This little gown is cut from one piece of fabric and only has side seams. The gown is stamped with "Royal Society No 4372X".
Royal Society was not a company, it was a trademarked brand name for needlework patterns and supplies owned by the H.E.Verran Company of New York. The company was incorporated in October of 1912, shortly after the silk art embroidery craze fell out of popularity and the company ceased operations in 1930. So that tells me that this little gown was printed somewhere between 1912 and 1930. I say "printed" because Royal Society products were hot iron transfer designs for wearing apparel. I assume this gown was all printed on hot iron transfer paper and someone ironed it onto the fabric to begin making this gown. However, I do know that they also created kits, as you can see from the vintage advertisement below:
The gown is in incredibly excellent condition - the fabric fibers are in pristine condition, with no staining, as is the silk embroidery that is completed on the gown!
I will add also that based on the fabric fibers and embroidery floss that this gown is old...and I mean really old, as in vintage. It is not an old transfer that someone ironed onto new fabric. It could quite possibly be one of the kits that were created back in the day. The stitching done on the gown, further proves it's age.
The neckline is just precious with all those scallops and sweet embroidery down the front!
Each shoulder has 4 perfect pin tucks that appear to be stitched by hand!Since there is no shoulder seam, the pin tucks carry on to the back of the garment. The neckline has not been cut out yet, as the handwork is not complete. If you look ever so closely, you can see where the back placket line is printed on the fabric.
This photo shows more clearly the neckline which is not cut out yet since there is handwork to be completed.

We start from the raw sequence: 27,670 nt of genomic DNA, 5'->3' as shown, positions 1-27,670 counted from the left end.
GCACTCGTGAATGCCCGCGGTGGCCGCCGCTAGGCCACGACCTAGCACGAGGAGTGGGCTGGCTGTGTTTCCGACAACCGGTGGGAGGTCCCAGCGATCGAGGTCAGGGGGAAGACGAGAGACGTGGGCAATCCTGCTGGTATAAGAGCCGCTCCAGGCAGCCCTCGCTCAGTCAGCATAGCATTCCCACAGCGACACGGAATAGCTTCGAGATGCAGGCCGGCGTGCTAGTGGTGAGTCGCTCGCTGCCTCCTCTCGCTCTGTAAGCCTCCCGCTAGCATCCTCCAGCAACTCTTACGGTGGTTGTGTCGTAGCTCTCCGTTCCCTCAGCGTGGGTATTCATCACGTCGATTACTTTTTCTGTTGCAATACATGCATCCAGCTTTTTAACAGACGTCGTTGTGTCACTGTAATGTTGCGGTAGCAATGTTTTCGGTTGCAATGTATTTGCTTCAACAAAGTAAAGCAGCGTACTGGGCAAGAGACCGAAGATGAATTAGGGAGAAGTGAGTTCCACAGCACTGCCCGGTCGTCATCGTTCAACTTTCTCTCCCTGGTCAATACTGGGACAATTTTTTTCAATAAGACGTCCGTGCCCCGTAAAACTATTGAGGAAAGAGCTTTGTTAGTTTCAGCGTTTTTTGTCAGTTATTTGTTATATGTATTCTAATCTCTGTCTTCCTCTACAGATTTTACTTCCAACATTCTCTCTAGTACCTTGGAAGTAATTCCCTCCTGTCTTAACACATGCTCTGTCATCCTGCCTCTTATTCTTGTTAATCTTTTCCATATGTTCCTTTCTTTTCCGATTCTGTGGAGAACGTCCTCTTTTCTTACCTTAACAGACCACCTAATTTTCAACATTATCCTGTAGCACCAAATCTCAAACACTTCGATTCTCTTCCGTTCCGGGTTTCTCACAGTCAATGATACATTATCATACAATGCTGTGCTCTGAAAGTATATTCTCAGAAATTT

The side seams have been stitched with french seams and appears to be possibly stitched by hand, since the stitches are not in a perfectly straight line - they are angled a bit.
The lower edge of the gown has been stitched with a very soft cream colored silk embroidery floss using a blanket stitch on a scalloped edge. There are sweet daisies printed on the front of the gown that have not been embroidered yet.
The uniformity of the scalloped edge blanket stitch has been done very neatly! The follow photo shows a little more detail.
The sleeves have not been embroidered yet, but as you can see in this photo, that the fabric is printed with the instructions for how to complete the sleeves with the scalloped blanket edge and where the casing lines are.
Seeing this just makes me wonder who the stitcher was and whom she was making this little gown for...was it her own child? Was she perhaps pregnant for a little one? Or maybe she was a grandmother anticipating her first grandchild. I also wonder why she didn't complete such a precious little gown. Whomever owned the gown, took excellent care of it and made sure it was carefully packed away and preserved to be finished at a later day and time. I bet they never imagined that nearly 100 years later, in 2014, this gown would find a new owner who values it's worth!
Oh the fun I will have as I seek out silk embroidery floss that closely matches what the original seamstress used. My hope is to finish off this gown in the future and that I will have a sweet grand-daughter someday that can wear it.